Latin/Personal Pronouns Lesson 2

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Salvēte omnēs!

Welcome to all Latin learners! If you’re just joining us and want to catch up, the links you’ll need are on the right.

As always, if you want to skip grammar and jump to sample sentences, just skip down to the bottom section of this post.

New Grammar[edit | edit source]

Today we continue learning about personal pronouns in Latin. This time, it will be the 2nd person pronouns, expressing the person or persons spoken to. Of course in English we have lost our distinction between singular you and plural you. It used to be thou/thee/thine in the singular and ye/you/your in the plural. Of course we have various regional ways of indicating you plural in the US: y’all, y’uns, youse. And the British have the charming “you lot.” (At least, it seems charming to me when I read it in books). For Latin, you will want to learn the declension of these pronouns by their grammatical use in the sentence.

case name singular plural typical use notes
Personal pronouns
nominative = you vōs = you (pl.) subject
genitive tuī = of you vestrī/vestrum = of you possession, “of” phrases Instead of genitive pronouns, often the possessive adjectives tuus, a, um or vester, vestra, vestrum are used
dative tibi = (to/for) you vōbīs = (to/for) you indirect object, the “to/for” case
accusative tē = you vōs = you direct object also some objects of preps.
ablative tē = (by/with/from) you vōbīs = (by/with/from) you objects of prepositions, etc.

As with 1st person pronouns, the nominative forms are not strictly necessary because the person is shown by the ending of the verb; usually they are used only for emphasis or to avoid confusion when there are multiple persons. We can use the 2nd person forms reflexively (referring back to the subject) in all cases except the nominative. Genitive case is not used as much as the possessive adjectives, which will be reviewed as well. And when you see tēcum or vōbīscum, that is a kind of contraction formed by the preposition “cum” plus an ablative case pronoun, in inverted order. I don’t know for sure, but I think it probably came about because it is easier to say “tēcum” than “cum tē.”

New Sentences[edit | edit source]

Latin English Notes
Ego et tū sumus discipulī. You and I are students.
(Tū) pecūniam habēs! You have the money!
(Vōs) omnēs laborātis. You are all working.
Māter vōs vocat. Mom is calling you (pl.)  
Vōs māter vocat. Mom is calling you.
(Vōs) mātrem vocātis. You (pl.) are calling Mom.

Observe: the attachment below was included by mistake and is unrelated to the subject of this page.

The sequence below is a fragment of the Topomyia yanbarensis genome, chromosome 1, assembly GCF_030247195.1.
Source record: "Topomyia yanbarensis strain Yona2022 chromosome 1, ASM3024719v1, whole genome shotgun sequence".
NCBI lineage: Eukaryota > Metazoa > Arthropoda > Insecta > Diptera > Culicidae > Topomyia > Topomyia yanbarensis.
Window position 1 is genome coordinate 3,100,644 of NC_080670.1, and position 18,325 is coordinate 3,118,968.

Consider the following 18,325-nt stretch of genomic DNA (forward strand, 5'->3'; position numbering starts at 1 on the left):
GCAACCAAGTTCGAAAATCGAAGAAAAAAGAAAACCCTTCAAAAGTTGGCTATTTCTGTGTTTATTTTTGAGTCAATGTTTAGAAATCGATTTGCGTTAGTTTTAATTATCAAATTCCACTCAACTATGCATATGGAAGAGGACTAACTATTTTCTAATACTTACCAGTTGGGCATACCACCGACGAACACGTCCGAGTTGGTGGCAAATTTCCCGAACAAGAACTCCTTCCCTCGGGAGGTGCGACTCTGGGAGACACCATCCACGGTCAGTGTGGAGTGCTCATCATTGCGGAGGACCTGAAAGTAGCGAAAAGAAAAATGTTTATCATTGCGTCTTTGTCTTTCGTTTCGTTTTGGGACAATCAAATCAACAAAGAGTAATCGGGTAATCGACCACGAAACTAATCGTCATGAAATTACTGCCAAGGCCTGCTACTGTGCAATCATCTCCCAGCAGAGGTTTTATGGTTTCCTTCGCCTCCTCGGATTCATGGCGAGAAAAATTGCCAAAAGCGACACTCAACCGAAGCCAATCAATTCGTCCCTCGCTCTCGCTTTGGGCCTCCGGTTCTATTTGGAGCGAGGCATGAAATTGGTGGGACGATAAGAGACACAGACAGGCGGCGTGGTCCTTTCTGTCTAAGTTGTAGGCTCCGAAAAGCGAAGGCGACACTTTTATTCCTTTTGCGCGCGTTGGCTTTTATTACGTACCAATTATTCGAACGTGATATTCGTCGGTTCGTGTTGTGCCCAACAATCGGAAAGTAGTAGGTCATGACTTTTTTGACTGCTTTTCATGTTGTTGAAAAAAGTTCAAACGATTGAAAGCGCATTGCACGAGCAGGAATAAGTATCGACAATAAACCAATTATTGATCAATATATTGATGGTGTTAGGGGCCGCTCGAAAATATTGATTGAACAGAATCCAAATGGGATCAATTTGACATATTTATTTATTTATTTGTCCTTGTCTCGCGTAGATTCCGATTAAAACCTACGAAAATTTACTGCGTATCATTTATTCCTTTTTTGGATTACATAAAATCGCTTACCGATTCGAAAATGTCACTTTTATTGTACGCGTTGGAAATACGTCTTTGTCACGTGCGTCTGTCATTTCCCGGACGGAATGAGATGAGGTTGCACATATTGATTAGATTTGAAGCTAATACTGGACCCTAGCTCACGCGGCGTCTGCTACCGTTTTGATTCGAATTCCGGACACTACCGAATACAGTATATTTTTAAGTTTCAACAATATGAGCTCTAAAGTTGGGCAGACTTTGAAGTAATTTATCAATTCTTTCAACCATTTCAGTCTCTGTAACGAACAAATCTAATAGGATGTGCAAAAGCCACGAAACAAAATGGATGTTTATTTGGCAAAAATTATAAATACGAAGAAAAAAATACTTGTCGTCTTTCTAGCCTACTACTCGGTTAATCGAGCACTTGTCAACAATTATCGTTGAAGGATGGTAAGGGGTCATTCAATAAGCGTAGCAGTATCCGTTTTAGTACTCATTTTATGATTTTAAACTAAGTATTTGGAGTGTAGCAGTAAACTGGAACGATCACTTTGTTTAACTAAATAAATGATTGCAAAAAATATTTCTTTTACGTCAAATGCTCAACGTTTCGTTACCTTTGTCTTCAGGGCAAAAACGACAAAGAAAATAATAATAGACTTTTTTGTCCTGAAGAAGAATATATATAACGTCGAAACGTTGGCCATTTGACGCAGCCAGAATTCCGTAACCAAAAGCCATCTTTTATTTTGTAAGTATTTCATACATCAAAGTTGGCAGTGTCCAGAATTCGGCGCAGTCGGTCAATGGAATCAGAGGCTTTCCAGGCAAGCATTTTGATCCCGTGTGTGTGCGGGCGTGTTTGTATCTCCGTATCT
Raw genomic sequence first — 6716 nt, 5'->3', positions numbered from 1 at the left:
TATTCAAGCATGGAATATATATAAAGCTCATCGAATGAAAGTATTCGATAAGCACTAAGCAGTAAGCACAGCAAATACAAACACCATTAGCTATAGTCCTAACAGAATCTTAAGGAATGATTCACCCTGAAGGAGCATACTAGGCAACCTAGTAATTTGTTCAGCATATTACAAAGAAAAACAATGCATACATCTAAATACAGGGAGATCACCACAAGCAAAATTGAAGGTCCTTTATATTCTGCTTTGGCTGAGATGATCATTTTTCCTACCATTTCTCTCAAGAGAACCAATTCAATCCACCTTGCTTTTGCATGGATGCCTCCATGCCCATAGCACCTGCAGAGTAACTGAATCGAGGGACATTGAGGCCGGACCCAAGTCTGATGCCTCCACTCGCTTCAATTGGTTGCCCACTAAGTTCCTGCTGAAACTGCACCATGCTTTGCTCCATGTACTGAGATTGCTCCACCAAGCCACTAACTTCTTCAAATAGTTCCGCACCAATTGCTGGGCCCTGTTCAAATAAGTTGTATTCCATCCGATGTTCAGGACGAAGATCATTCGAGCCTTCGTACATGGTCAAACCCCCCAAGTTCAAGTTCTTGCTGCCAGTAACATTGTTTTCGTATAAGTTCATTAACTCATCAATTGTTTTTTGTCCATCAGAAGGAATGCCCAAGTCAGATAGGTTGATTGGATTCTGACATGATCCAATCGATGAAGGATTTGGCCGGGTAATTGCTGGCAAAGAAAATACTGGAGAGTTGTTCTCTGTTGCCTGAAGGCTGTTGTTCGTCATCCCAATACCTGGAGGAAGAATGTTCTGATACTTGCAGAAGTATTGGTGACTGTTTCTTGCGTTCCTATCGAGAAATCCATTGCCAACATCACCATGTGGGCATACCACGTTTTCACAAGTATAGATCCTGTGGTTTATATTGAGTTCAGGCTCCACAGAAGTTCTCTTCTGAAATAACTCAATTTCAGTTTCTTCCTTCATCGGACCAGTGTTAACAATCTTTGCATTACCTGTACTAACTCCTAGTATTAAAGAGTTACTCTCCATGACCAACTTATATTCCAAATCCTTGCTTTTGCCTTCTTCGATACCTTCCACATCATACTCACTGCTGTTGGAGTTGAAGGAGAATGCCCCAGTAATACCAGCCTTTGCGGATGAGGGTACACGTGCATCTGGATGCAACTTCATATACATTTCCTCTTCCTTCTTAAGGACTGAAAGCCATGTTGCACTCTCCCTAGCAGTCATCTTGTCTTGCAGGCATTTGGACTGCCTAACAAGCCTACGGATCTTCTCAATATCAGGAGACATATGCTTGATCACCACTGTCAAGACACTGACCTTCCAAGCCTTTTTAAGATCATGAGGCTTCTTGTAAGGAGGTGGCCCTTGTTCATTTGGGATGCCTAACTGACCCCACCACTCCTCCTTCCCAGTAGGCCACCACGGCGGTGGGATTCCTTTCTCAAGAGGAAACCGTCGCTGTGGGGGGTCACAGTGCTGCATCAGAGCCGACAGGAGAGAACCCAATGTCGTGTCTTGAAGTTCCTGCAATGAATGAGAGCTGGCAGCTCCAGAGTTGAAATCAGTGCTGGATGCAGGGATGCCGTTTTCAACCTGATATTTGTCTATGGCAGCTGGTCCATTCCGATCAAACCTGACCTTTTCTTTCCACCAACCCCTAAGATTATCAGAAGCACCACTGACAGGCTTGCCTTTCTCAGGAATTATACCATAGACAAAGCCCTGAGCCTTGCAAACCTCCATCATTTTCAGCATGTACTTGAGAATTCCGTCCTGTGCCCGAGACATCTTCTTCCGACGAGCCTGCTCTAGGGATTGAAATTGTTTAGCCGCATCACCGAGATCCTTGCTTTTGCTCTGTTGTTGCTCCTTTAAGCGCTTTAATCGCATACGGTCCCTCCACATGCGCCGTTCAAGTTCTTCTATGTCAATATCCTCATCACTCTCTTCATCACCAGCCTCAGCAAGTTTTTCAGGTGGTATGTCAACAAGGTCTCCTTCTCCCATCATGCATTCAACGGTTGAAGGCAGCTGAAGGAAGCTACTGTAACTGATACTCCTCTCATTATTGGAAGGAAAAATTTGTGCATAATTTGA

Tū mātrem vocās. You are calling Mom.
Māter tē vocat. Mom is calling you.
Māter vestra vōs vocat. Your mother is calling you (pl).
(Ego) Tē videō. I see you.
(Tū) tē in speculō vidēs. You see yourself in the mirror.
(Vōs) vōs in speculō vidētis. You see yourselves in the mirror.
Gāius tēcum labōrat. Gaius works with you.
Vīnum tuum bonum est, sed meum nōn. Your wine is good, but mine is not.
Hostēs vōs timent, quod (vōs) Rōmānī estis. The enemies fear you, because you are Romans.
Quid Lūcia tibi dat? What is Lucia giving you?
(Vōs) Klingōnēs fortēs estis, sed linguam Latīnam nōn scītis! You Klingons are brave, but you do not know the Latin language!
(Tū) prō tē bonam fortūnam facis. You are making good luck for yourself.
(Vōs) inter vōs pugnātis. You are fighting among yourselves.
Tibi (vōbis) grātiās agō. Thank you/ I give thanks to you.
Vōbīscum veniō. I am coming with you.
Pāx vōbīscum. Peace (be) with you. Very common greeting or parting blessing, especially in church Latin. You will also encounter “Dominus vobiscum” The Lord is with you, to which the response is “et cum spiritu tuo” and with thy spirit.
Tū quōque! You too! A logical fallacy, also known as the appeal to hypocrisy; you do this too, so your criticism of me for doing it is invalid.
Et tū, Brūte? You too, Brutus? Julius Caesar’s last words, according to Shakespeare).

Practice[edit | edit source]

Practice and learn the words and phrases in this lesson
Step one First learn the words using this lesson:
Step two Next try learning and writing the sentencing using this:
Note that the Memrise stage covers the content for all lessons in each stage.
If you are skipping previous stages you may need to manually "ignore" the words in previous levels (use the 'select all' function)

Our next two lessons will focus on 3rd person pronouns, which have many more forms. Thanks to all who are following along.